IR35, also known as the intermediaries legislation, was introduced in April 2000 as an anti-avoidance measure designed to tax “disguised employment” at a rate similar to employment. “Disguised employment” in this context means workers who receive payments from a client via an intermediary, for example their own limited company and whose relationship with their client is such that had they been paid directly they would be employees of the client.
The tests applied to decide whether a situation is “disguised employment” or not revolve around whether the terms of a contract and how it is performed meet HMRC’s definition of self-employment. Those contractors who fall under IR35 rules will be liable to taxation and national insurance as if it were a wage or salary and will not be able to take advantage of the favourable taxation and national insurance rates applying to the payment of dividends. Each contract is considered separately and we can assist you to obtain the best advice in dealing with the IR35 legislation and how this will affect you.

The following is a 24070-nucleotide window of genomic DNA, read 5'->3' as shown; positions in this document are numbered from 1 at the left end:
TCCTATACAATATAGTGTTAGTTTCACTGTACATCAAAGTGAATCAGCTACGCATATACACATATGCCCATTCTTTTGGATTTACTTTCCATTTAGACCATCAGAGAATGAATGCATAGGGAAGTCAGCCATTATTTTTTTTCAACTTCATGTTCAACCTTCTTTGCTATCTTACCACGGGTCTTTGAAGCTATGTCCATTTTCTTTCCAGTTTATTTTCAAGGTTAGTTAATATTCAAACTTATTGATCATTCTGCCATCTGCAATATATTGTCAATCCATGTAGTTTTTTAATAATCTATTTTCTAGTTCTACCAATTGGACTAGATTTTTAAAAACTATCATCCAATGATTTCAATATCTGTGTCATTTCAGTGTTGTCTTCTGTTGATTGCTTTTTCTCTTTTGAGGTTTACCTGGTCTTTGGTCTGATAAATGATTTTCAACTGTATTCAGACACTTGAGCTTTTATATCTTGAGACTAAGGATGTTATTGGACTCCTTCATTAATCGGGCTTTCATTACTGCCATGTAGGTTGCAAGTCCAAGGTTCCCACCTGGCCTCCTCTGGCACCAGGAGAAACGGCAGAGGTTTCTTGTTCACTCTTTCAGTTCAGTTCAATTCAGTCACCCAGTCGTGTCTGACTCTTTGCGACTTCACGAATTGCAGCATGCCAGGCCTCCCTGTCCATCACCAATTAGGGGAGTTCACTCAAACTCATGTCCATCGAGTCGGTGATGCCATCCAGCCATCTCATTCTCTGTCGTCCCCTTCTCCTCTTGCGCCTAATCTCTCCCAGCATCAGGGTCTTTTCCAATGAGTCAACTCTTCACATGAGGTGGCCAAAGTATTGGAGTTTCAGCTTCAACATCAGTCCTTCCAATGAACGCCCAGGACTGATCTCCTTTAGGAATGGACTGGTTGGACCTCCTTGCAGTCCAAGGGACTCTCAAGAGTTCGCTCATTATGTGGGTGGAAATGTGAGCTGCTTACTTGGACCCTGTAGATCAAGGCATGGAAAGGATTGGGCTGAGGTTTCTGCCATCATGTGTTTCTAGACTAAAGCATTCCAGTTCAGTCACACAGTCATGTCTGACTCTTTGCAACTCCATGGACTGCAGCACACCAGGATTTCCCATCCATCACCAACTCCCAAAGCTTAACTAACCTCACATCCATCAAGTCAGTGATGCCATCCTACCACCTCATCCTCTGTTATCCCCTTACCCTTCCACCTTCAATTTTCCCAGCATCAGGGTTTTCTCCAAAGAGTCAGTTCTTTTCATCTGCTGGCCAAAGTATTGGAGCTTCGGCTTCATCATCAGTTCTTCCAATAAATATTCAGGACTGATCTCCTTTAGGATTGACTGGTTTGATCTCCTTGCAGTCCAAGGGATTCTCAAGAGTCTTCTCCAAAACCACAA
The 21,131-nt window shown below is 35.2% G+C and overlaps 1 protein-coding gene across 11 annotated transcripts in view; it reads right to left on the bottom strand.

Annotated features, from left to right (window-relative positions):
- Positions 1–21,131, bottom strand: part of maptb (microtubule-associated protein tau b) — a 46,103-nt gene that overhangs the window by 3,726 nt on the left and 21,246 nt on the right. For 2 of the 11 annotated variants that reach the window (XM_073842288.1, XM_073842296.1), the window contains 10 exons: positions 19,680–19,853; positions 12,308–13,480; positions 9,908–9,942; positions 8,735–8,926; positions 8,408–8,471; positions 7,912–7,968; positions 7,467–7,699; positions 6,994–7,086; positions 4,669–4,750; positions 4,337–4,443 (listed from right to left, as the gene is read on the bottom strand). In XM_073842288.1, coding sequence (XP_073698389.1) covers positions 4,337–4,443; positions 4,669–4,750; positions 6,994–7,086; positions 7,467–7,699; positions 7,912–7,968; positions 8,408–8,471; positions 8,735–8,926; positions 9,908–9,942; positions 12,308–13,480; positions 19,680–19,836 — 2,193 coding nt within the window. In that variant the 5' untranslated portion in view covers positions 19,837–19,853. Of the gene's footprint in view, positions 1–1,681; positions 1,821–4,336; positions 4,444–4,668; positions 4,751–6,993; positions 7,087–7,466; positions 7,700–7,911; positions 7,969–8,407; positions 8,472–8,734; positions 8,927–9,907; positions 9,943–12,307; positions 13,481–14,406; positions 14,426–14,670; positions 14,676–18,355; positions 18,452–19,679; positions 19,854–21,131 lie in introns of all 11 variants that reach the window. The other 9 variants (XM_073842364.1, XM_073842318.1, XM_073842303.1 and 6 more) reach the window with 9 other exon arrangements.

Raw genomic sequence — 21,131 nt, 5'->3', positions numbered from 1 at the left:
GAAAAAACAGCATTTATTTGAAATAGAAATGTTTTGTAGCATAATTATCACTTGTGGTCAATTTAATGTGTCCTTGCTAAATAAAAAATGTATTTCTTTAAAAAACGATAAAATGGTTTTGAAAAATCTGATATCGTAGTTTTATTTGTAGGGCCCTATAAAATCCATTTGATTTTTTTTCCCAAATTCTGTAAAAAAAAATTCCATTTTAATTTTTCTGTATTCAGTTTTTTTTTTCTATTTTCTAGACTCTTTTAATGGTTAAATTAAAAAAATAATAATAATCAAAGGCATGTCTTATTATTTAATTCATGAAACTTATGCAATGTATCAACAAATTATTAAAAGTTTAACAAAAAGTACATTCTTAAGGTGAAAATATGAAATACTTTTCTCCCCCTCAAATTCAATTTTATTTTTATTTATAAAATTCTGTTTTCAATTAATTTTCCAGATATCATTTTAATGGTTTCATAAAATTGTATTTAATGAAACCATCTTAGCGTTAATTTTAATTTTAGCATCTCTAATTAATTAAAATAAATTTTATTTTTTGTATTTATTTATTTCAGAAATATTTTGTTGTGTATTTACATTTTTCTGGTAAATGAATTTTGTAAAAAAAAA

The Autumn statement published in November 2016 is sought to change how taxation is collected for contractors within the public sector. Please contact us if you have any question regarding IR35.